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The New York Philharmonic
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    (1842- )
    Officially the Philharmonic-Symphony Society of New York, Inc.
    Known globally as the New York Philharmonic Orchestra (NYPO)
    Conducted by Willem Mengelberg (1922-30), Arturo Toscanini (1928–36), John Barbirolli (1936-41), Dimitri Mitropoulos (1949-58), Leonard Bernstein (1958-64, 65-69), Zubin Mehta (1978 - 91), Kurt Masur (1991-2002), Lorin Maazel (2002-2009), and Alan Gilbert (2009-2017)
    Based out of David Geffen Hall in New York's Lincoln Center for the Performing Arts
    Albums include 'Tchaikovsky: Symphony No. 6 Patetique,' 'Symphony No. 8 Symphony of a Thousand,' 'Beethoven: Piano Concerto No. 5; Symphony No. 7,' 'Shostakovich: Symphonies No. 5 & 7 Leningrad' 'Mahler: Symphonie No. 3,' 'Bernstein: The Age of Anxiety,' 'Mahler: Symphony No. 7 in E Minor,' and 'Mahler Symphony No. 9 in D Minor'
    Appear in the PBS series 'Live From Lincoln Center'
    It took seven years for them to settle on a sole conductor, Theodore Eisfield (prior to this they rotated between seven conductors).
    They were criticized following President Lincoln's memorial concert for omitting the program's last movement, 'Ode to Joy' (in all fairness it probably was deemed inappropriate for the occasion).
    During an April 1962 concert featuring Glenn Gould, Leonard Bernstein turned to the audience to publicly disassociate himself with the performance.
    The apparent issue with the treatment was that Gould chose to take three very slow tempi in playing the three movements for the overture to Nielsen's Maskarade and for the First Piano Concerto of Johannes Brahms (angel of mercy).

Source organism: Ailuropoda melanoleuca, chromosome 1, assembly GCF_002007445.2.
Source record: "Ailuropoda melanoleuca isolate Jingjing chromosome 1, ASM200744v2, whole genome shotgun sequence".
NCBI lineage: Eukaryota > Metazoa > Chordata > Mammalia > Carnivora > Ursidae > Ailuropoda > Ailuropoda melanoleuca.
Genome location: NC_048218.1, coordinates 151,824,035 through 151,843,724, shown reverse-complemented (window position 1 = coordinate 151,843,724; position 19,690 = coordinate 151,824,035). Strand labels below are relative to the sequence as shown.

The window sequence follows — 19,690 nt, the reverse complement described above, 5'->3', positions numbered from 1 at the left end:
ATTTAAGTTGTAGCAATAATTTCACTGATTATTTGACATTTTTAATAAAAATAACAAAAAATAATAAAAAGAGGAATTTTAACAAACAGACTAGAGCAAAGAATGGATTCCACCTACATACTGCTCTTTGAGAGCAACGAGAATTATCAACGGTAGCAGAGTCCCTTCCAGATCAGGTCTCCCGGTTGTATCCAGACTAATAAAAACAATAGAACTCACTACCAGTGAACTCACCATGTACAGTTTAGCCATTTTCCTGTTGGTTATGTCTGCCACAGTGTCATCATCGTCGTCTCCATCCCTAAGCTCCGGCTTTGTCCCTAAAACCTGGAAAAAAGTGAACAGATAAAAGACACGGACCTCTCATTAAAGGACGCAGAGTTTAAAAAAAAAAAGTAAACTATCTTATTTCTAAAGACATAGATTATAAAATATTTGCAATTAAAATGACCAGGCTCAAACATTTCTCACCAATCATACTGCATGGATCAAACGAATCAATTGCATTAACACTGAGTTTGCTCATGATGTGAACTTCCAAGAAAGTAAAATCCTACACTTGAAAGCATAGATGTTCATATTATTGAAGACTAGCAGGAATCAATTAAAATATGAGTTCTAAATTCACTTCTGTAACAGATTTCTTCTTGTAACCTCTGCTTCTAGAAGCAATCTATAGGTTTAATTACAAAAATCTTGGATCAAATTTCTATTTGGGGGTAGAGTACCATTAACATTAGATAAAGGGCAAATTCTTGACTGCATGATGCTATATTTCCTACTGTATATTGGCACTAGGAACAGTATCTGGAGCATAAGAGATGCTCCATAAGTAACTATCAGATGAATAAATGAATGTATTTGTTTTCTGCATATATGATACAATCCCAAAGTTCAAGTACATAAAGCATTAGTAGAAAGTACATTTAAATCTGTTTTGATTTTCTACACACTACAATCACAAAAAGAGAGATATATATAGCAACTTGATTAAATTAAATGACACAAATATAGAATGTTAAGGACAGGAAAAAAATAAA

The performance did, in fact, turn out to be a disaster, though critics also took aim at Bernstein's attempt to distance from himself. The episode remains the most controversial part of the orchestra's history.
    They have been accused of being too 'safe' with their music selection (whereas a quasi-competitor like the Boston Pops have long eschewed the predictable 'dead composers' repertoire in favor of pop culture favorites).
    Leopold Stokowski served as a co-principal conductor for a year.
    It is one of the oldest musical institutions in the United States (in addition to being the oldest of 'the Big Five' orchestras in the US).
    They helped popularize Beethoven in America with their inaugural concerts (he had been dead for less than fifteen years at that time).
    They received a Grammy for Best Album for Children for 'Peter and the Wolf' (1962).
    They won five Grammy Awards for Best Classical Album (1965, 1974, 1978, 1991, 2005).
    Leonard Bernstein's wildly successful debut with the orchestra, in 1948, was unrehearsed, and marked a historic, decades long, partnership between the two entities.
    Their award-winning CBS show, 'Young People's Concerts,' became one of the longest-running series of family concerts of classical music in the world.
    Their string section can be heard on the John Lennon's 'Imagine' album (credited as 'The Flux Fiddlers').
    They released the first recording of 'Sweeney Todd' by a symphony orchestra in honor of Stephen Sondheim's 70th Birthday, featuring George Hearn, Patti LuPone, and Audra McDonald.
    They set an attendance record at one Carnegie Hall performance, with a total of 14,000 concertgoers, in December 2004.
    They performed in Pyongyang at the invitation of the North Korean government, in the first significant cultural visit from the United States to North Korea since the end of the Korean War (Feb. 26, 2008).

Credit: BoyWiththeGreenHair

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